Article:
Speaking for my husband the inventor, myself, our stockholders, club members, and public at large, there is needed some assurance of fair treatment and truth. A sole testing laboratory is employed and their conclusions are the basis for certification of device. This seems unwise considering the Frankenstein past actions and results.

It is my suggestion-inasmuch as the Federal Government has expended huge sums in past and recently set up tremendous sums for research in this program, that the U.S. Bureau of Standards check each certification of device in their laboratory to insure the public that the antismog device is that in fact.

THE COW, AN ANALOGY TO AIR POLLUTION CONTROL The cow has two stomachs. It has a sweet breath as a consequence. This is not a miracle but a lesson in air pollution control.

The cow gives milk and cream ; steaks and hamburgers; its hide for leather; and eventually reverts to pet food and fertilizer. A motor vehicle gives transportation and pleasure, disease and death.

That which is not digested in cow's first stomach goes on to second stomach for further digestion. A direct-flame afterburner combusts materials and gases from engine and crankcase as second stomach, performing further combustion.

What more do you want? Must it be garlanded with redtape? Time is of the essence.




Denver, Colo. The special subcommittee met, pursuant to notice, at 9 a.m., College of Law Auditorium, University of Denver, Senator Edmund Muskie presiding.

Present: Senators Muskie (presiding) and Moss.
Senator MUSKIE. The committee will be in order.

For the purpose of the committee record I will read a prepared statement to indicate why we are here and what we hope to learn and what we hope may emerge from these hearings and those in Los Angeles.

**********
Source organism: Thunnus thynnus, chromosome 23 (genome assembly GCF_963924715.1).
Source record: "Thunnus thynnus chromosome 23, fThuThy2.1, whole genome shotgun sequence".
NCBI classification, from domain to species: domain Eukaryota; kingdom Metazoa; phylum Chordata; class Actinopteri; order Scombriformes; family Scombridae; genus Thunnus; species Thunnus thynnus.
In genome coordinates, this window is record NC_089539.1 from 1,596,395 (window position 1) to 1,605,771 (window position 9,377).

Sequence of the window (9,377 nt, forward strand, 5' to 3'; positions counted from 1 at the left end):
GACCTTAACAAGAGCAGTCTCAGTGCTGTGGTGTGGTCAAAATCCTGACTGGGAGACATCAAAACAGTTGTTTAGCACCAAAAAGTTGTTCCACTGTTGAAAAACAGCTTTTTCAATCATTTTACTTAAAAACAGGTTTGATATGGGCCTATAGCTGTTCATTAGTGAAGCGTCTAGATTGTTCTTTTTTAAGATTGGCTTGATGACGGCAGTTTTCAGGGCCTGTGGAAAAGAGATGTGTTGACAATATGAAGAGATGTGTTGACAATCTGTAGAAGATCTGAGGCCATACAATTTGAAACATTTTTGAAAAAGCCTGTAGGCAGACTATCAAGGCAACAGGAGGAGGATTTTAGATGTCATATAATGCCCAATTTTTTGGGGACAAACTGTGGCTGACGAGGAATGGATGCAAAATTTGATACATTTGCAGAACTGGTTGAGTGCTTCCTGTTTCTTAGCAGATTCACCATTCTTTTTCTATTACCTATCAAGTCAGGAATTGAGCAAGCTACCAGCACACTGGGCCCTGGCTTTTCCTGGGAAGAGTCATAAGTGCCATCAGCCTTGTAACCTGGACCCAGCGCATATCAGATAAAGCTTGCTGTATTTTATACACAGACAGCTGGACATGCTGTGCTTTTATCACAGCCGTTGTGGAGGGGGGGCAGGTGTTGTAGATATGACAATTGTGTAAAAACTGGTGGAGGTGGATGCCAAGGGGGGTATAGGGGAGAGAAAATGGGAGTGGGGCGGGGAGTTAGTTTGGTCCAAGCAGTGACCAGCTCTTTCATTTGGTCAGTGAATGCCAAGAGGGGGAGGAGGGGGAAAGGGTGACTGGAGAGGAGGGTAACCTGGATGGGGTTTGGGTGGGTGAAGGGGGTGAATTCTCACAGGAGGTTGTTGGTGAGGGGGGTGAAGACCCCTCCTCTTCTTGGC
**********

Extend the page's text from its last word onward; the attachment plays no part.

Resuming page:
It is a pleasure to be here in Denver, Colo., a city and State which only a few short years ago no one associated with air pollution, a problem which is already serious or threatening to become serious in thousands of communities throughout the Nation. We look forward to the testimony we will hear today from representatives of government, industry, and the public, and sincerely regret that Governor Love is unable to join us. We wish him a speedy recovery.

During the 2 days prior to our arrival here last night we held public hearings in Los Angeles similar to those we are holding here in Denver today. We also conducted a field inspection trip, during which the lovely mountains that we had observed upon our arrival utterly disappeared from view.

If smog could do no worse than to isolate us from the fresh beauty of our natural environment there would be reason enough to fight it. But we learned during our study of the problem and the hearings that we held in Washington last year that air pollution adds injury to insult by destroying our property and threatening our health.

The Senate Subcommittee on Air and Water Pollution is determined to do all it can to insure that the States and communities who are on the firing line in the fight against air pollution receive the Federal support they need.

The passage of the Clean Air Act by unanimous vote in the Senate, by an overwhelming majority in the House, and with the strong support of the administration, gives concrete proof that the Federal Government has taken a new look at air pollution and has seen that it is a serious threat to the entire Nation.